Dell Inspiron 1564: Mobile i3/i5 for the Massesby Dustin Sklavos on March 3, 2010 11:01 PM EST
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Dell Inspiron 15 Overview
Our review unit came to us with the "ice blue" lid, and it's attractive indeed. While glossy plastics adorn the majority of the Inspiron 15, it's not quite the fingerprint-magnet and general eyesore that many of Toshiba's notebooks have been over the past two years.
Glossy plastics can be fairly attractive if used in moderation, and for the most part they are here, though even photographing the Inspiron 15 required having a microfiber cloth handy to remove smudges from fingerprints. Glossy plastic is used on the lid as well as the bezel for the screen and trim around the touchpad and keyboard. The bluish-silver coloring on the inside is attractive, with a light-brushed aluminum pattern to it. In the center is the touchpad, which is lightly textured and very comfortable to use.
Dell's designers know moderation, though, and we were happy to see a matte plastic keyboard and frame. Many manufacturers have taken to using glossy plastics even on the keyboards, which is frustrating as the texture isn't as pleasant or comfortable. The matte plastic keyboard takes advantage of the added width required to accommodate a 15.6" 16:9-aspect screen to include a numeric keypad. Overall, the keyboard layout is logical and well thought out, with no real sacrifices made to fit the keypad and dedicated keys for Home, End, Page Up, and Page Down. Dell even includes a dedicated touchpad toggle key between the F12 and Insert keys, but eschewed the Scroll Lock key to do so. The keyboard is comfortable and easy to use, and while flex isn't ideal—the keyboard isn't completely firm—it's nowhere near as bad as many other consumer laptop keyboards are.
While the overall build of the Inspiron 15 is very firm and the use of glossy plastics at least tasteful, Dell's designers seem to have missed the boat in stripping down features to produce a more affordable notebook. As we mentioned before, expandability has taken a massive hit with this model and the cuts Dell made have been cruel ones. The lack of eSATA or FireWire—not even an eSATA/USB combo port—is exacerbated by the missing ExpressCard port. The bottom panel on the unit allows the user to replace the hard drive or memory, but there's just no way to improve connectivity beyond what's there. Likewise, the limited customizability on Dell's website ensures you're stuck with the 15.6" LED-backlit screen's mainstream 1366x768 resolution. Even a matte screen would be a welcome change, especially with the default screen's mediocre viewing angles and poor contrast.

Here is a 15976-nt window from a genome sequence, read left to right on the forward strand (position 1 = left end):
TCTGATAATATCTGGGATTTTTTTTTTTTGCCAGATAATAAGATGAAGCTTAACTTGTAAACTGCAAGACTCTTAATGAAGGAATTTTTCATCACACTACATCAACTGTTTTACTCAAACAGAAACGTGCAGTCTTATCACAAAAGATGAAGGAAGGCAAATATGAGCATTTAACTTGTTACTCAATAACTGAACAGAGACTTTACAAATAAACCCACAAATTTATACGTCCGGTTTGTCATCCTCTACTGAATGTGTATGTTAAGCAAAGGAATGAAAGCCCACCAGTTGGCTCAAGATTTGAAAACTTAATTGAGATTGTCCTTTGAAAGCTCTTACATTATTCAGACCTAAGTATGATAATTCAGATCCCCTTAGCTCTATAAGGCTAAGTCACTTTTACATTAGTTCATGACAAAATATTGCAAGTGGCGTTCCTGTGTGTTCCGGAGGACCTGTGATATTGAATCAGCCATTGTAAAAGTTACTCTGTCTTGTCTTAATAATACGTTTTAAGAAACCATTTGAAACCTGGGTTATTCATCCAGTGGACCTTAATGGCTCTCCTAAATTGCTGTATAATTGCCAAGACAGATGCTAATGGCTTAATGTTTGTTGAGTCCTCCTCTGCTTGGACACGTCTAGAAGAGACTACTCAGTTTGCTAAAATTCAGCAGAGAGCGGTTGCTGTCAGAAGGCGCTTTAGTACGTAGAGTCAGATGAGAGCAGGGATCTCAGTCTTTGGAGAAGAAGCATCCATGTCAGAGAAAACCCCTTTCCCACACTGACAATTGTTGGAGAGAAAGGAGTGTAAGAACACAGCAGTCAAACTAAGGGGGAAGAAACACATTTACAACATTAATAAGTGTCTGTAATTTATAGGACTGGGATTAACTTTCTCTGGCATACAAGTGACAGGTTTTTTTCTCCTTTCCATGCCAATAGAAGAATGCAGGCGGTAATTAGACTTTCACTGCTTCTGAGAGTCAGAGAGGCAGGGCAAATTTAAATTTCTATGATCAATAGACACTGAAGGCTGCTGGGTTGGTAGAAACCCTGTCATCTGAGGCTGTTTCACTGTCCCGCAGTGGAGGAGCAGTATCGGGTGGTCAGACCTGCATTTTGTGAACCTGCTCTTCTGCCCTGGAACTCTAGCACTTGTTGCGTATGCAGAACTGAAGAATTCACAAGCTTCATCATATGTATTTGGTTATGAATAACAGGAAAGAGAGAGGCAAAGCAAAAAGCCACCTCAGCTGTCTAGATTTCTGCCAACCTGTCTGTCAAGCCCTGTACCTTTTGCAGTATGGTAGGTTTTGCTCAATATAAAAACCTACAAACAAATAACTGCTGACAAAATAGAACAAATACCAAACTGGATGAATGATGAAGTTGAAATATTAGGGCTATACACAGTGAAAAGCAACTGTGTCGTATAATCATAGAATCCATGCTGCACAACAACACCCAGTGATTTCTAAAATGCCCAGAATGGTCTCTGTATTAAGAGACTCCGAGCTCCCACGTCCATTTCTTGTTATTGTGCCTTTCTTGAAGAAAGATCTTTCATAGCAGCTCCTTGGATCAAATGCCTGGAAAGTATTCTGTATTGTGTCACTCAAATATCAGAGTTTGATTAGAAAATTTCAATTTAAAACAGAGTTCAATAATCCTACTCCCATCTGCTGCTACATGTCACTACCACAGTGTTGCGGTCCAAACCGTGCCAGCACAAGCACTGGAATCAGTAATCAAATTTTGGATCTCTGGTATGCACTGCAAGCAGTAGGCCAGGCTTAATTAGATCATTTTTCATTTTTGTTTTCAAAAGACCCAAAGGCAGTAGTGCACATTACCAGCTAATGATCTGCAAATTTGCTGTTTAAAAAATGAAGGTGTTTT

We understand that the Inspiron 15 is meant to be more of a bargain, entry-level laptop, but there's little point in upgrading from the base model Inspiron 1564 with i3-330M (2.13GHz with no Turbo Boost) to the beefier i5-520M. Not only does the added performance go to waste in most cases, but it's also a $270 jump for the CPU upgrade. We suspect Dell shipped us the higher-end model to improve benchmark scores, but frankly it's not worth the cost and we recommend the less expensive Inspiron 15 offerings for general use. If you want a faster CPU, look to the Dell Studio 15 line, which adds the missing eSATA, Firewire, and ExpressCard/34 along with a 1080p LCD and the ability to customize many other areas—or look at HP, Acer, ASUS, Toshiba and others who offer notebooks in the same price range with far more expandability than the Inspiron. Ultimately, the trade-off is going to be how much you want to sacrifice to get a mainstream processor in a fairly slim, lightweight chassis.